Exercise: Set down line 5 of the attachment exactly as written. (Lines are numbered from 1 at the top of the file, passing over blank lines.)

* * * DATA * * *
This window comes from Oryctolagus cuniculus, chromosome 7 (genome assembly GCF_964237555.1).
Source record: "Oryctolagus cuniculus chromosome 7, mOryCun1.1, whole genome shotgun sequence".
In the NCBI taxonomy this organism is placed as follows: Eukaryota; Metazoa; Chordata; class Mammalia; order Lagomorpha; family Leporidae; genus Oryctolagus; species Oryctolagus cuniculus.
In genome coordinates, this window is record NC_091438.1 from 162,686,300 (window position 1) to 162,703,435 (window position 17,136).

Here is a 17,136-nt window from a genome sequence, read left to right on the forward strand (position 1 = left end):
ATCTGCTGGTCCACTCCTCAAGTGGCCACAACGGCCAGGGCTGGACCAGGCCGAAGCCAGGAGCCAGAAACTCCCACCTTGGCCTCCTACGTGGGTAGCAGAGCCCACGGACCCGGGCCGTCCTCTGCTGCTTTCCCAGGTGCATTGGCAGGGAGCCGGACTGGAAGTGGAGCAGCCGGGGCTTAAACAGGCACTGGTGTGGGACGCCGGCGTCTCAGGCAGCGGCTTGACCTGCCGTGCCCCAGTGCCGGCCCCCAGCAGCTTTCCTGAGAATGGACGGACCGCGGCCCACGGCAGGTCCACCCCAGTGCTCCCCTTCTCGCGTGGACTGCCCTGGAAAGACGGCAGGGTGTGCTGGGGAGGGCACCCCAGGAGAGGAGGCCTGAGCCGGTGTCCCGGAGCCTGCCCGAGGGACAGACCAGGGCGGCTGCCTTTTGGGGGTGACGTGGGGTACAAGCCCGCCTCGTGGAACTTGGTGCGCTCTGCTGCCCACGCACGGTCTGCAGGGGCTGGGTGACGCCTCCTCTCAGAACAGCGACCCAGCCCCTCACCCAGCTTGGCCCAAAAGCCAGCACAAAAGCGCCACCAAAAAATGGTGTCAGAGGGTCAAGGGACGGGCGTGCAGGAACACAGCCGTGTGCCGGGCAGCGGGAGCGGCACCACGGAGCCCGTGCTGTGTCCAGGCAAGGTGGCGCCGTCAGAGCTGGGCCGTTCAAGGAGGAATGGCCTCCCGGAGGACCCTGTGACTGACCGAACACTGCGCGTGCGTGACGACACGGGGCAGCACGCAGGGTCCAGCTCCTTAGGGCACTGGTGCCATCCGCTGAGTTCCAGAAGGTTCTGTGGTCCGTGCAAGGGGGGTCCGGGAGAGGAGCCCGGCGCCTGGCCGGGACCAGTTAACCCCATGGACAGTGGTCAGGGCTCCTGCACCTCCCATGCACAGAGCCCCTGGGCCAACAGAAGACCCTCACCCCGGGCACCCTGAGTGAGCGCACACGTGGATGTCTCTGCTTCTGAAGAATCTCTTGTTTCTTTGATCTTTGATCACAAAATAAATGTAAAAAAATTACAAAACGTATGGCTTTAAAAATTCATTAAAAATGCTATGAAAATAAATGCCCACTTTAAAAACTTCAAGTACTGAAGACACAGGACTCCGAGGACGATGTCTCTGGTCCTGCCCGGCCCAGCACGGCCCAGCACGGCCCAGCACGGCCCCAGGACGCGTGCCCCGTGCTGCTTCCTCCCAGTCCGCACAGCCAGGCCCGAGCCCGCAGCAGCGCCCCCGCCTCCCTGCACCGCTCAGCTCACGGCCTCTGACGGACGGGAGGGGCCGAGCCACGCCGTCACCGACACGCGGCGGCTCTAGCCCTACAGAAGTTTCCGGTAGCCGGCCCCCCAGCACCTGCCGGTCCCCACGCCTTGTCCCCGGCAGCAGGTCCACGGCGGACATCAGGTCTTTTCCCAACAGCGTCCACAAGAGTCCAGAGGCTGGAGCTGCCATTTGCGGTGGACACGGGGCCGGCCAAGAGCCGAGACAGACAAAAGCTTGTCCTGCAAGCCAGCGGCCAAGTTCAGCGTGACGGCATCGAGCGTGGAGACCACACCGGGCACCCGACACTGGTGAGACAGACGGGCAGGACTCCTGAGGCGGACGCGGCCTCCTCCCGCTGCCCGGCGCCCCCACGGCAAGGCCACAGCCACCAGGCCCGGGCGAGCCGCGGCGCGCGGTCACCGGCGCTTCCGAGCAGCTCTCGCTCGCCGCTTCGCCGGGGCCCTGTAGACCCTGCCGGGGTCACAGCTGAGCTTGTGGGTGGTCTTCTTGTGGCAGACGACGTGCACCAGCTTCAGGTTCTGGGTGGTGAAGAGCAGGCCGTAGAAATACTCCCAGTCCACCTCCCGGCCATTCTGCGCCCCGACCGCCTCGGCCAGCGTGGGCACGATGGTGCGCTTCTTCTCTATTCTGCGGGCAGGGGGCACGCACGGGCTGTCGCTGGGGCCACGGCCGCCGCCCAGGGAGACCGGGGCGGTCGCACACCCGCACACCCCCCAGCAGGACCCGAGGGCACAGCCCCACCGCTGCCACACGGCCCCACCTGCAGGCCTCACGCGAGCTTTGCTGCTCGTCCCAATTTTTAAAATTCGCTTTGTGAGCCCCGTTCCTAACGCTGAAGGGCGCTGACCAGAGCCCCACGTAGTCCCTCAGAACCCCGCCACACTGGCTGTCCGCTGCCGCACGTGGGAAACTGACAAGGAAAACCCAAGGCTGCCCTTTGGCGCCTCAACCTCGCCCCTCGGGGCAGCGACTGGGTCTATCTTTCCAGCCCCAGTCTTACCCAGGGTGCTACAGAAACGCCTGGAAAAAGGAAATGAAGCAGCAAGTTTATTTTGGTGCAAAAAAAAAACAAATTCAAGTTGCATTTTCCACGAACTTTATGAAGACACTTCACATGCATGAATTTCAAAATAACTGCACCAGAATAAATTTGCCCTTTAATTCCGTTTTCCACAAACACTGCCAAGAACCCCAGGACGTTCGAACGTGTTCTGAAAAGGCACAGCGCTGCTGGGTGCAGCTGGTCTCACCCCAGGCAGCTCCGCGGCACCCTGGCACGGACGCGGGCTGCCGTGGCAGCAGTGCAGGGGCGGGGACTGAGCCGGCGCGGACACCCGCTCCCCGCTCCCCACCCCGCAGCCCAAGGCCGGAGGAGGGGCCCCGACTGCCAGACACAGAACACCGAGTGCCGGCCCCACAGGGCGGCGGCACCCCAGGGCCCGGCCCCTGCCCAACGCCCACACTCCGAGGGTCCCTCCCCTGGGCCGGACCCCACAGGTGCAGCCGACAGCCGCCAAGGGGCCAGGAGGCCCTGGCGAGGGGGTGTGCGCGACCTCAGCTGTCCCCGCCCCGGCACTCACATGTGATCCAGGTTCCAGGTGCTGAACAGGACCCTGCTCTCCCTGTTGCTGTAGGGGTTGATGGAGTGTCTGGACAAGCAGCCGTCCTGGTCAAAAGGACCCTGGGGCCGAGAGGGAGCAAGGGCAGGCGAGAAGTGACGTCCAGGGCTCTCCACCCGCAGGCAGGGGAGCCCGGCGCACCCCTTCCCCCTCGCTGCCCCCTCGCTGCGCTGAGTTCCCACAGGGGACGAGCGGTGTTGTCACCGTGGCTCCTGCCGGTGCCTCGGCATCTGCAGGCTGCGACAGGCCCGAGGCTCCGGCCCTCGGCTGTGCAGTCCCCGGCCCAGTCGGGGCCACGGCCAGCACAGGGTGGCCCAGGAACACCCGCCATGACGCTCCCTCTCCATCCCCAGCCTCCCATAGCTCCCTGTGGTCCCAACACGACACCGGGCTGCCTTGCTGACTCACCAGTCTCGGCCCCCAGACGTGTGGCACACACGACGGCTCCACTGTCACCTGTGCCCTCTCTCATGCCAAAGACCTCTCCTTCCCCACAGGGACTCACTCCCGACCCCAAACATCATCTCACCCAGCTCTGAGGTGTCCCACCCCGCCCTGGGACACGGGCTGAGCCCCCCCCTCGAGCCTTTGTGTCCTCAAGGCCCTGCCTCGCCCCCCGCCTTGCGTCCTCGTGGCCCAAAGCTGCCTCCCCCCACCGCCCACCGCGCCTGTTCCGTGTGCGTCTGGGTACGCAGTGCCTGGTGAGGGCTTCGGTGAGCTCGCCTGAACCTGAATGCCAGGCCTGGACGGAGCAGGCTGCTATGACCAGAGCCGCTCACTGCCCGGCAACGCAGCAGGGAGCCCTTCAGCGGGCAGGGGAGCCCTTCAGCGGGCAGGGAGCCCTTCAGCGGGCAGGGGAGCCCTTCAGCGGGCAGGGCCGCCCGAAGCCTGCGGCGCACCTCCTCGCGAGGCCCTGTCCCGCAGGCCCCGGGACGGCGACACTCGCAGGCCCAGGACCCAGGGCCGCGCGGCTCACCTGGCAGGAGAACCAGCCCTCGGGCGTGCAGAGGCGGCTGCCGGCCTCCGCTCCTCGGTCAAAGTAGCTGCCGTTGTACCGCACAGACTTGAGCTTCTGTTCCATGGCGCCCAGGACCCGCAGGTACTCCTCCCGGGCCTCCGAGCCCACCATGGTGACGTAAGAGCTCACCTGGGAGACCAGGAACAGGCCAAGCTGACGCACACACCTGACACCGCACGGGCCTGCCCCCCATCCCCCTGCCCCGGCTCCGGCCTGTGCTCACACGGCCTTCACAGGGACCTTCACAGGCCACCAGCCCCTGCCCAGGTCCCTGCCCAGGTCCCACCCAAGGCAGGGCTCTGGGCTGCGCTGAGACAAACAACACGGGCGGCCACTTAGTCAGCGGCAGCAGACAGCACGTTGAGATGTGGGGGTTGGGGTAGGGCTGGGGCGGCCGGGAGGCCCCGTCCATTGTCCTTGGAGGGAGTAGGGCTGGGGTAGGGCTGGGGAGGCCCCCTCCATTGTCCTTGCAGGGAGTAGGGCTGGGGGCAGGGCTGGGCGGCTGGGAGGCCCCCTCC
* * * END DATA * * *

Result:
Here is a 17,136-nt window from a genome sequence, read left to right on the forward strand (position 1 = left end):